Bahrain– home to the U.S. Fifth Fleet– is in the midst of huge upheavals.
The rulers of Saudi Arabia, long a key pillar of the U.S. imperium in an area stretching from north Africa to Pakistan, are almost unable to do anything to arrest the decay. They are (as I’ve noted here several times before) locked into their own very long-drawn-out succession struggle. They have a crazily misdesigned society that is totally reliant on the contribution of contract laborers from elsewhere (including a large proportion from Pakistan) and on the deliberate exclusion of people from neighboring countries like Yemen… Where there is also right now, let’s not forget, a major social-political upheaval (along with truly shocking levels of mass impoverishment and also, ta-da, intermittent killings from U.S. drones.)
* * *
There is, indeed, too much going on right now to make easy or swift sense of it all. What is clear, though, is that throughout the Arab parts of the Middle East, a new spirit of liberation and self-empowerment has been unleashed that will change the politics of the region forever.
What is also clear is that the the great big structures of war-fighting that the U.S. has supported throughout the Middle East, and the actual wars it has waged within it, have done nothing to protect the interests of the American people, but rather, have massively undercut our ability to have sane, friendly relations of mutual respect with the peoples of the region.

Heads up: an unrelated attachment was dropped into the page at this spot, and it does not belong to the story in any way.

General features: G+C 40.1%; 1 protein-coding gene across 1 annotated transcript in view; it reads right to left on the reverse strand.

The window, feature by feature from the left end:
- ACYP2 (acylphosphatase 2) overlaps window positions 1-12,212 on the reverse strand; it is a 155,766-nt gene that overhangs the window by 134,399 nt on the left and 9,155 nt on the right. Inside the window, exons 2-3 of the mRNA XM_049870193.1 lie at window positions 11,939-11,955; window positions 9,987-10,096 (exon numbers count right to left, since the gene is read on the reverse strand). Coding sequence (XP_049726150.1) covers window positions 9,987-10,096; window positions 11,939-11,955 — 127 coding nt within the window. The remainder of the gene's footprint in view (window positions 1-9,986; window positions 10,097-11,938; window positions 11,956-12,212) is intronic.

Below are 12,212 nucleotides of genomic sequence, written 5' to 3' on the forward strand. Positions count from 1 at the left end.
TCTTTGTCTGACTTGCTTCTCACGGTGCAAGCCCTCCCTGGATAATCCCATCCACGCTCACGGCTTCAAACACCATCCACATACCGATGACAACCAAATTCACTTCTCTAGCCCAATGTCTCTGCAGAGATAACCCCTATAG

And that is even without looking at the vast financial burden that all this militarization has imposed on us. Add that in, and the true craziness of the way our policies have been militarized since 2001– under George W. Bush and also under Obama– becomes stunningly, tragically clear.
Time for a large-scale “re-set” in our priorities.
5 thoughts on “Watching the imperium collapse”
“There is zero strategic benefit to the U.S. in blocking this resolution (unless one assumes that the U.S. desires settlement growth to continue).”
It is very likely that the US government does want settlement growth to continue.
Clearly the government shares the aims and objectives of the Netanyahu government, and all Israeli governments for many years, which include pushing settlements to expand Israel’s borders. And then, at the appropriate time taking more land in south Lebanon perhaps, gradually taking it over by ethnic cleansing and settlements..
Such has been the history of the Israeli project.
As to the US view, it is more likely to be a rationalisation than a settled strategy, and it will be on the lines that once Israel becomes powerful enough, annexing enough land its survival as a US ally will be assured. In fact the US will be able to withdraw and leave Israel to run the entire region for it.
The idiocy of these policies is now crystal clear but that is no argument against their being persisted with.
Bevin, I share your anger, but not the rest of your reasoning. No one in the US realistically sees Israel eventually controlling the middle east without the US. I don’t think any realist even sees Israel, in its present form, surviving without the US. The veto was purely an issue of domestic, US, politics. It was merely appeasement of AIPAC and the Israel Lobby by a craven President and Secretary of State. Rice, I believe, was just the good soldier, carrying out orders.
It’s domestic politics because… what, Jack?
Because Israeli propaganda has made it so?